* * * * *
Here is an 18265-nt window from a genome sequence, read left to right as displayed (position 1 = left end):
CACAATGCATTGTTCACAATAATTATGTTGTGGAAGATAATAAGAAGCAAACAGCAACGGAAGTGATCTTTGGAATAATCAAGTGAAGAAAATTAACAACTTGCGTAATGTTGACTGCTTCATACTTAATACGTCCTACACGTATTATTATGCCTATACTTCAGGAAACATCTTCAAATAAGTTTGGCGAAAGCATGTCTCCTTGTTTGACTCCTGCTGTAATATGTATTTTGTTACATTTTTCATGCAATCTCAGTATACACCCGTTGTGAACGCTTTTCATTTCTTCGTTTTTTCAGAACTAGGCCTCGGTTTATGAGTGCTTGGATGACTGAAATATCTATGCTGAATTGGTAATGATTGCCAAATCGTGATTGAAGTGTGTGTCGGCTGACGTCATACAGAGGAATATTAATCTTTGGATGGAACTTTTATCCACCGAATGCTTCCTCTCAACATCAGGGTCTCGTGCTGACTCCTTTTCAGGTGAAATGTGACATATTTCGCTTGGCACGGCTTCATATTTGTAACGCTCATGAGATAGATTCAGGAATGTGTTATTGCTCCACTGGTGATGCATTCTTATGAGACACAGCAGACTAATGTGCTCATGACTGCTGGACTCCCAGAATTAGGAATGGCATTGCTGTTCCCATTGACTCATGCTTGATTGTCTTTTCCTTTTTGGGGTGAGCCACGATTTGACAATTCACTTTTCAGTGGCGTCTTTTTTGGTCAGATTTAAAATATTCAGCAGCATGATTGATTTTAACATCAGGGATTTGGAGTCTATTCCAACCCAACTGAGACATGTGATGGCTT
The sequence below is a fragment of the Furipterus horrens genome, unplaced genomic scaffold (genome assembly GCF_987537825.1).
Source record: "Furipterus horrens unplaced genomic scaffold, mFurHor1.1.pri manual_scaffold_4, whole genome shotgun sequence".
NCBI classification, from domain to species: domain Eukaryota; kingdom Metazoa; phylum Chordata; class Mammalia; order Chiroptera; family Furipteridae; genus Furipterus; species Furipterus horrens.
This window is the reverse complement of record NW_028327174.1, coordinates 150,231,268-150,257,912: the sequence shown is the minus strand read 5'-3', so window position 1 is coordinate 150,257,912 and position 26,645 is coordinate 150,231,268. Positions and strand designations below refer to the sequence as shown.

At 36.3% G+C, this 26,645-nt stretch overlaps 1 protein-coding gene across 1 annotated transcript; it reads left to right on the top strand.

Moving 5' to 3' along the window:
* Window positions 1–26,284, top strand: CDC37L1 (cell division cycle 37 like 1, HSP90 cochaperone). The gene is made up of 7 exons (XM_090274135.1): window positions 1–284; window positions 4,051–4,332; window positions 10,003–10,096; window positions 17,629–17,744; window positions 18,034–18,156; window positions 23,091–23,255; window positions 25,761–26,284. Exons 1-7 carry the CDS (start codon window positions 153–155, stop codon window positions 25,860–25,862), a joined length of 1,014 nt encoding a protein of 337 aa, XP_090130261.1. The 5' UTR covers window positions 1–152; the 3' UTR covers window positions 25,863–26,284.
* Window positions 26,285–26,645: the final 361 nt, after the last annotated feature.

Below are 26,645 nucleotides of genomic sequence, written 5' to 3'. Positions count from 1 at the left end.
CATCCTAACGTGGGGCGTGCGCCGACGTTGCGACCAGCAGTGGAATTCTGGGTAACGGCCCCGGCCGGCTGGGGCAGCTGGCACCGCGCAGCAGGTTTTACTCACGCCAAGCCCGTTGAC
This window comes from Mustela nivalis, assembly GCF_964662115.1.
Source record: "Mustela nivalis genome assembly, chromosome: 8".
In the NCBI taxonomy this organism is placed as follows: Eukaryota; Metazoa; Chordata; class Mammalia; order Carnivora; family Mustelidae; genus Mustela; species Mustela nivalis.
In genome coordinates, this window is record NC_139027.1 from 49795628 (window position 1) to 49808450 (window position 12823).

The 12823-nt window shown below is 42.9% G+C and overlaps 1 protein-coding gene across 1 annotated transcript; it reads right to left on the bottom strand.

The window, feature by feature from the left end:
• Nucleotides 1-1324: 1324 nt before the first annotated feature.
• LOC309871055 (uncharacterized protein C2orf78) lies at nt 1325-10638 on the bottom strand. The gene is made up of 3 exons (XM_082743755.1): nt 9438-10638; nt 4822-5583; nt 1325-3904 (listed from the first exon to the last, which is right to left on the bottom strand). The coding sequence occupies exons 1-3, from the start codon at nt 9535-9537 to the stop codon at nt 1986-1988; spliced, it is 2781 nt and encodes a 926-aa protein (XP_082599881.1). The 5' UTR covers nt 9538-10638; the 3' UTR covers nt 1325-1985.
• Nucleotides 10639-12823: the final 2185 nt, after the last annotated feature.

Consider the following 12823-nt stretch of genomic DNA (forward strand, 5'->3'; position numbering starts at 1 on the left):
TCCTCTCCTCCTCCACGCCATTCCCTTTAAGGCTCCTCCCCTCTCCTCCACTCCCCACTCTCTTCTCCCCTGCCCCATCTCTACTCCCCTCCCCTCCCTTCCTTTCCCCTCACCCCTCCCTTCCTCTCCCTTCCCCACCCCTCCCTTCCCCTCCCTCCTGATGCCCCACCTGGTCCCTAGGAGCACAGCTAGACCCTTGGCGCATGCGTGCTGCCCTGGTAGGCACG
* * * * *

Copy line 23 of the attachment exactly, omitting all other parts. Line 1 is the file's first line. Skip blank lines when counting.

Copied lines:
TCCTCTCCTCCTCCACGCCATTCCCTTTAAGGCTCCTCCCCTCTCCTCCACTCCCCACTCTCTTCTCCCCTGCCCCATCTCTACTCCCCTCCCCTCCCTTCCTTTCCCCTCACCCCTCCCTTCCTCTCCCTTCCCCACCCCTCCCTTCCCCTCCCTCCTGATGCCCCACCTGGTCCCTAGGAGCACAGCTAGACCCTTGGCGCATGCGTGCTGCCCTGGTAGGCACG